Let me say upfront, that there are two things a white girl* needs to successfully walk into town by herself: sturdy shoes and a healthy dose of confidence. Fortunately, I had both this morning. So off I went. I’ve been driven into town several times and I walked once with another missionary, but this was my first solo outing. After standing at the gate for a moment trying to decide which route to take, I headed out.
Now, you need a good picture of what “walking to town” means. I recently learned that the government does not pay to have roads paved like back in the states. So if a road is paved, that means a private company, school, or individual payed to have it done. Which means most roads are not paved. So, what we have is a 20-30 minute trek over rutted, bumpy, red dirt roads and paths. Even when you get to the main paved highway, pedestrians are still making their way in the dirt. There’s just no escaping the dust and dirt. I’m told during the rainy season all the dust turns to mud, so for now I’m thankful for dust.
I decided to take the highway instead of one of the other routes, which are basically dirt paths, not roads. (One is even called “the goat path.” Use your imagination on that one.) Anyway, I decided on the highway for a couple reasons. One, I was more certain of where it would take me, even though I had not walked it yet. Two, the stops I needed to make were closer to the highway than the other paths.
All right, out the gate… to the corner… make a right… to the highway… make a left. Before I even got to the highway, I had created quite a stir. My ten minute walk had resulted in multiple calls of “madam, madam!” and “Mzungu!” which is basically slang for “white person.” A couple piki-pikis (motorcycles for hire) had stopped, “madam, madam, I drive you!” Once I got to the highway, there was another piki-piki offering me a ride, as well as a matatu (a small bus/minivan) that slowed down with a man hanging out the open door with his hand extended saying “come madam, come madam, we will take you to town!” I could only stare at that one. Did he really expect me to just jump on while they were still rolling? Yes, yes he did. I chose to walk.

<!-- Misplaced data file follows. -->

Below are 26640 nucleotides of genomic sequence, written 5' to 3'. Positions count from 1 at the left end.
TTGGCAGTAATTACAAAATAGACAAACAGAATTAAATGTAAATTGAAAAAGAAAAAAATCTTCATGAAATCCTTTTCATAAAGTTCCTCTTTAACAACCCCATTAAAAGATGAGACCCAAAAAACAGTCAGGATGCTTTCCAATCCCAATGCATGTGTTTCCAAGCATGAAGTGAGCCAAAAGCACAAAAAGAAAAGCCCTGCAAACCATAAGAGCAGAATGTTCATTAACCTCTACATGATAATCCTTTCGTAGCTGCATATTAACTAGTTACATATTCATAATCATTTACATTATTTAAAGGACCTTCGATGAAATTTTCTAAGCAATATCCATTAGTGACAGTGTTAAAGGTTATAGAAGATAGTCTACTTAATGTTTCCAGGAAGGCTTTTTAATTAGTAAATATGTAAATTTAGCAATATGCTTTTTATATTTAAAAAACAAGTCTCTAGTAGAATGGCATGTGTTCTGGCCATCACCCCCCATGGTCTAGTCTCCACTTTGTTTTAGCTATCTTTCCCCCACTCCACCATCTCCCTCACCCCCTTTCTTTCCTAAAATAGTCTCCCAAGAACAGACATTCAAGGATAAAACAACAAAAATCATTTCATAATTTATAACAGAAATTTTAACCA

Okay, so I got to town, now you need a mental picture of maneuvering through town. There’s an episode of Friends where Ross has to get all the way across town in only 10 minutes to teach a class. He’s trying different routes and says of one, “I”m sure I can make it. I just can’t be afraid to get a little bit hit by cars.” That’s a fair assessment. You can’t be afraid to get a little bit hit by cars. You will never move otherwise. And chances are good you won’t actually get hit; you will just be a lot closer than you would like!
If you are sufficiently observant, you can mimic those who actually know what they are doing, aka locals, and get along pretty easily. Crossing a busy street with all sorts of vehicles – from bicycles to transport trucks – is much easier if you position yourself next to a large man with traffic coming at him, instead of you. Move when he does and at least if you get hit, he’s going down first! If you aren’t entirely positive which direction to go, follow the flow of foot traffic. You may not get where you intended but you will certainly find something interesting! Just make sure you pick out a non-moving landmark so you can get back to your starting point if you need to. Non-moving being key in that scenario.
So, I got to town. Made a left at the roundabout. Headed to Uchumis. Followed the foot traffic to the right, and down a lane I had never been down before. Interesting. I tripped on a rock in the street and learned a new word, “polepole,” which means slowly. Made my way to Uganda Road, which is the main road in town. Made another right and headed back toward the highway to head home.
On the way home I heard some children across the street yelling “Mzungu! Mzungu!” so I turned and waved. Next thing I know, I hear giggling behind me. They had crossed the highway and were following me! So I made four new friends today. I could not tell you their names if I had to, but I can show you their faces. They were very happy to take a picture.
All in all, it was a successful trip. I couldn’t find one place and I realized after I got home that I completely forgot about another stop, even though I used it as a landmark. But I made it there and back on my own, without getting a little bit hit by cars. Success.
And my filthy feet as evidence that I did walk to town 🙂
*I say “white girl” cause these Kenyan women will strut their way down these bumpy streets in heels like you’ve never seen so apparently “sturdy shoes” does not apply.